Tensho Karuta / Early Japanese Playing Cards 1575


Tensho Karuta early Japanese playing cards






There are a number of folks around me with Japanese personas, or have other interests in Japanese culture. Although I don’t know what games were played with these, I can at least produce a pack to handle.
They are replicated from the dragon pattern cards the Portuguese brought with them.
Since European sailors would trim their cards to keep the edges sharp for play, some scholars speculate this may have inspired the small stature of the Japanese copies. Tensho Karuta is about 70x40mm, and later packs such as Hanafuda are even smaller.
The Portuguese “Nanban” first arrived on Tanegashima, an island in the Kyûshû region of south Japan in July 1543. This was the Tenbun (or Temmon) period, which lasted from  July 1532 through October 1555.
A single 16th century card (King of clubs) survives, as well as a bento box made from a plate. Bans of European culture as well as bans on gambling resulted in few artifacts and documents surviving.
Japanese production may have begun earlier, but the surviving fragments are from Miike, northern Kyûshû, made in about 1575. Although this is after the Tenshô era had begun in 1573, the name identifies the pack from later “karuta,” a term adapted from the Iberian “carta.”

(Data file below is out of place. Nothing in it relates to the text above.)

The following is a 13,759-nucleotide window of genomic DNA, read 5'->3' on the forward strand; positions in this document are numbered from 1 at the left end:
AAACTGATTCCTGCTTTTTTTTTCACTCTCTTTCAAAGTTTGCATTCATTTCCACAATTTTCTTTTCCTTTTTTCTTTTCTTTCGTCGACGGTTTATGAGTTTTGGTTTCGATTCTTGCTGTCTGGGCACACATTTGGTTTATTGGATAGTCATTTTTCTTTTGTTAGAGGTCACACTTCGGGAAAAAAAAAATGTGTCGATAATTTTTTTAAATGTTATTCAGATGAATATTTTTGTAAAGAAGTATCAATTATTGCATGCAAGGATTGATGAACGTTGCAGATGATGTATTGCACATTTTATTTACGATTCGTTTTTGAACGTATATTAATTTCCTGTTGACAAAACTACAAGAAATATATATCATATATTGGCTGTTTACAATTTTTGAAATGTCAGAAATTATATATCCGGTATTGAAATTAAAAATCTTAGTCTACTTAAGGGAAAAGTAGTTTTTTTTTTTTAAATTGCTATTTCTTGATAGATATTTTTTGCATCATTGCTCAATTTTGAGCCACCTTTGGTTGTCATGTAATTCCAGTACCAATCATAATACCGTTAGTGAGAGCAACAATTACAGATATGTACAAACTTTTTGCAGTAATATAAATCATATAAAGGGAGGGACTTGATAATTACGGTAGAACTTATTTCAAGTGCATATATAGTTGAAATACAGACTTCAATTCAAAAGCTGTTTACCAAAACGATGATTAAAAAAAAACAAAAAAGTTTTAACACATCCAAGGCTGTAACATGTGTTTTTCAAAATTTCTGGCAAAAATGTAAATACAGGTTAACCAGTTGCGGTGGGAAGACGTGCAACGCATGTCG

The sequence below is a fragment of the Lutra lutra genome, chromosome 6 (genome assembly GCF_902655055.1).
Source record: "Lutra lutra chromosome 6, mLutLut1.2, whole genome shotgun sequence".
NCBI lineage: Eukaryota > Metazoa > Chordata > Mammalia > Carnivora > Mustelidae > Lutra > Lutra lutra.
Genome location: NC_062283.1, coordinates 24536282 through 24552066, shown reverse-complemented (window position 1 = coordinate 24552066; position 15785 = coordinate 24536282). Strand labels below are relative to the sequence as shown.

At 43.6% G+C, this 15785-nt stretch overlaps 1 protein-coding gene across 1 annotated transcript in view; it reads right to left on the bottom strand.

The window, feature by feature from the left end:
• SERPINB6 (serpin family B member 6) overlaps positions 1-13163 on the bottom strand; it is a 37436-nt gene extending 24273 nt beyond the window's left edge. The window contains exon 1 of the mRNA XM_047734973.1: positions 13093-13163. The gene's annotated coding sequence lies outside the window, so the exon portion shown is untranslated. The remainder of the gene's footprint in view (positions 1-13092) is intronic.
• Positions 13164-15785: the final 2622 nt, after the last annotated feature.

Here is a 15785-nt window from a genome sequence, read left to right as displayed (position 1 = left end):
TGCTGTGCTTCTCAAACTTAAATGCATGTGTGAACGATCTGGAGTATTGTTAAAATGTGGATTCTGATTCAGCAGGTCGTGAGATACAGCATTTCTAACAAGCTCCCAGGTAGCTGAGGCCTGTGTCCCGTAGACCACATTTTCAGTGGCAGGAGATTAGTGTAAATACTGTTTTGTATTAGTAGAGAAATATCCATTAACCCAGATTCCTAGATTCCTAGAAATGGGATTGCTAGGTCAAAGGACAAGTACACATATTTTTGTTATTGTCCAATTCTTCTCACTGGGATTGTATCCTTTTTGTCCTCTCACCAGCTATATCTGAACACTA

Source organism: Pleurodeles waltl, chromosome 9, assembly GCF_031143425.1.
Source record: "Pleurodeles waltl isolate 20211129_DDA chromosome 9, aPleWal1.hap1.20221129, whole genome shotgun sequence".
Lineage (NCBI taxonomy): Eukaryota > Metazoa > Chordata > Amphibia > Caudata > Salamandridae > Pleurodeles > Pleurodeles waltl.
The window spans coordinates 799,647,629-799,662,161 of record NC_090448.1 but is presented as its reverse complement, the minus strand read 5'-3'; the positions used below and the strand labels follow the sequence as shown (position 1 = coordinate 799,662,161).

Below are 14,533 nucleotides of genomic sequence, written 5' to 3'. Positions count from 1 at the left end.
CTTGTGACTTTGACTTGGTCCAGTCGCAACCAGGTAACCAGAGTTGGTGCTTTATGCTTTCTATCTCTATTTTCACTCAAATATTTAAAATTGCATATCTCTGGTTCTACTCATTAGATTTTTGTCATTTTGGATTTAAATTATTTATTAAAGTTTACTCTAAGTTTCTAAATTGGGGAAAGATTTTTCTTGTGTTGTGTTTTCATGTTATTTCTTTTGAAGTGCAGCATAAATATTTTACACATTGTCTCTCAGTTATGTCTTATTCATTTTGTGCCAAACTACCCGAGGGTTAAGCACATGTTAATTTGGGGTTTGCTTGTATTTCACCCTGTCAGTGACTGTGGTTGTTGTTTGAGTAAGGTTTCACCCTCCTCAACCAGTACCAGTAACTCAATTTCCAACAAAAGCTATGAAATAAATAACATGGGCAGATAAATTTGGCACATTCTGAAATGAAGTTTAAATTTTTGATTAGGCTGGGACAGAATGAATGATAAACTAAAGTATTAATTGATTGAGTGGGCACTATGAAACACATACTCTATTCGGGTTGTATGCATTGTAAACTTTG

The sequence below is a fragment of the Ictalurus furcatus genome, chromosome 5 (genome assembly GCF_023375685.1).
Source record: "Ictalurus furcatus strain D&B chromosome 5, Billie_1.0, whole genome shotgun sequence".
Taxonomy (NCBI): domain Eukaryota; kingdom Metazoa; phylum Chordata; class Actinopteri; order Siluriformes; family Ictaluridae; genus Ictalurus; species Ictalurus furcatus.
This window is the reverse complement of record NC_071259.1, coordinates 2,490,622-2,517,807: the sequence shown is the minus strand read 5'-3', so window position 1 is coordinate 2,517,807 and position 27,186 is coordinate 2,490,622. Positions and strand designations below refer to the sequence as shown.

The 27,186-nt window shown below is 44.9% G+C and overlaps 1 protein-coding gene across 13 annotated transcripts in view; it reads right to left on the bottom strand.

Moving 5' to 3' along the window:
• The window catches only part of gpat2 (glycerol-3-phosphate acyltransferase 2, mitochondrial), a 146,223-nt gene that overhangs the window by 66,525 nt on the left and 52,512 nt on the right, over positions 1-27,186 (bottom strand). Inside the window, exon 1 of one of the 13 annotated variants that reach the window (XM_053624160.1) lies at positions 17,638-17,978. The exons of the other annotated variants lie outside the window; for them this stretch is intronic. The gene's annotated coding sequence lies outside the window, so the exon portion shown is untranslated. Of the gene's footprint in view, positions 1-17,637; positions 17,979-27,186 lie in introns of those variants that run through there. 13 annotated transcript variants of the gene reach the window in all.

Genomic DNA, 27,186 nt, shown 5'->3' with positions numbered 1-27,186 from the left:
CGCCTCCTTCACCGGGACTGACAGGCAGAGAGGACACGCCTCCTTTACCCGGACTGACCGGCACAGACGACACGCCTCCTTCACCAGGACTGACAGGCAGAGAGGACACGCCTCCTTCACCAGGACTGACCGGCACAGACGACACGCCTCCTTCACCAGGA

I am still editing. found this bit very helpful.
“…Among these are the Portuguese-derived names of the suits and court cards:

  • pau ぱう – from paus clubs
  • isu いす – from espadas swords (shortened)
  • koppu こっぷ – from copas cups
  • ōru おうる – from ouros coins (literally the plural of gold)
  • rei れい – from rei king
  • kaba かば – from cavaleiro knight or cavalo horse (shortened)
  • sōta そうた – from sota servant literally lower [rank]

Later some of the Portuguese-derived names are replaced by indigenous ones:

  • pau becomes hau はう, flower, and the clubs are shown sprouting flowers.
  • kaba becomes uma うま horse.  …”


Per request, there will be a small batch of signed and numbered limited edition first run of these cards. It is my hope to have them available for Pennsic.




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